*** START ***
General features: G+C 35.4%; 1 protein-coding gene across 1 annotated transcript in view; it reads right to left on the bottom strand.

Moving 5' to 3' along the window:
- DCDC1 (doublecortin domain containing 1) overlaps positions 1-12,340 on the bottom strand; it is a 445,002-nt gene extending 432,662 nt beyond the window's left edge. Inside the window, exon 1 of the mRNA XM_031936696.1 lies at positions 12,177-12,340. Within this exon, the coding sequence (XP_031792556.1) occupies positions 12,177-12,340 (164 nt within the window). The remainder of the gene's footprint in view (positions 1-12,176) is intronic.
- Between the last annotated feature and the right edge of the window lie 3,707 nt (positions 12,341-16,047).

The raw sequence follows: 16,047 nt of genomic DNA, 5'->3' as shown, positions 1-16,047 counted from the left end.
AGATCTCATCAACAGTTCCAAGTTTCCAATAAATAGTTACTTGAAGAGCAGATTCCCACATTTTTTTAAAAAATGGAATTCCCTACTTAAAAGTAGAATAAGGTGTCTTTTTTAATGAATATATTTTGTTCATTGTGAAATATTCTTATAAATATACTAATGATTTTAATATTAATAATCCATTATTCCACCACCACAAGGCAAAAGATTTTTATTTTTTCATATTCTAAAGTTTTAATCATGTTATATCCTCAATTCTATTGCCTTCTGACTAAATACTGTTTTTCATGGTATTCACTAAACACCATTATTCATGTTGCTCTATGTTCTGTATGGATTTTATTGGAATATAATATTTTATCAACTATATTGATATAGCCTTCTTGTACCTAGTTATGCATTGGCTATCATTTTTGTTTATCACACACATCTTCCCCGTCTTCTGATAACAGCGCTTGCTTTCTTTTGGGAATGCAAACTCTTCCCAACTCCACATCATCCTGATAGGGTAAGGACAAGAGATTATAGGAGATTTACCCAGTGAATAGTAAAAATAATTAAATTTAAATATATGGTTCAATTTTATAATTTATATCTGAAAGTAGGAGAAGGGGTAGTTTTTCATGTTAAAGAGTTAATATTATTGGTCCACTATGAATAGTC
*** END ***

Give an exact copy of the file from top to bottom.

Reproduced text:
General features: G+C 35.4%; 1 protein-coding gene across 1 annotated transcript in view; it reads right to left on the bottom strand.

Moving 5' to 3' along the window:
- DCDC1 (doublecortin domain containing 1) overlaps positions 1-12,340 on the bottom strand; it is a 445,002-nt gene extending 432,662 nt beyond the window's left edge. Inside the window, exon 1 of the mRNA XM_031936696.1 lies at positions 12,177-12,340. Within this exon, the coding sequence (XP_031792556.1) occupies positions 12,177-12,340 (164 nt within the window). The remainder of the gene's footprint in view (positions 1-12,176) is intronic.
- Between the last annotated feature and the right edge of the window lie 3,707 nt (positions 12,341-16,047).

The raw sequence follows: 16,047 nt of genomic DNA, 5'->3' as shown, positions 1-16,047 counted from the left end.
AGATCTCATCAACAGTTCCAAGTTTCCAATAAATAGTTACTTGAAGAGCAGATTCCCACATTTTTTTAAAAAATGGAATTCCCTACTTAAAAGTAGAATAAGGTGTCTTTTTTAATGAATATATTTTGTTCATTGTGAAATATTCTTATAAATATACTAATGATTTTAATATTAATAATCCATTATTCCACCACCACAAGGCAAAAGATTTTTATTTTTTCATATTCTAAAGTTTTAATCATGTTATATCCTCAATTCTATTGCCTTCTGACTAAATACTGTTTTTCATGGTATTCACTAAACACCATTATTCATGTTGCTCTATGTTCTGTATGGATTTTATTGGAATATAATATTTTATCAACTATATTGATATAGCCTTCTTGTACCTAGTTATGCATTGGCTATCATTTTTGTTTATCACACACATCTTCCCCGTCTTCTGATAACAGCGCTTGCTTTCTTTTGGGAATGCAAACTCTTCCCAACTCCACATCATCCTGATAGGGTAAGGACAAGAGATTATAGGAGATTTACCCAGTGAATAGTAAAAATAATTAAATTTAAATATATGGTTCAATTTTATAATTTATATCTGAAAGTAGGAGAAGGGGTAGTTTTTCATGTTAAAGAGTTAATATTATTGGTCCACTATGAATAGTC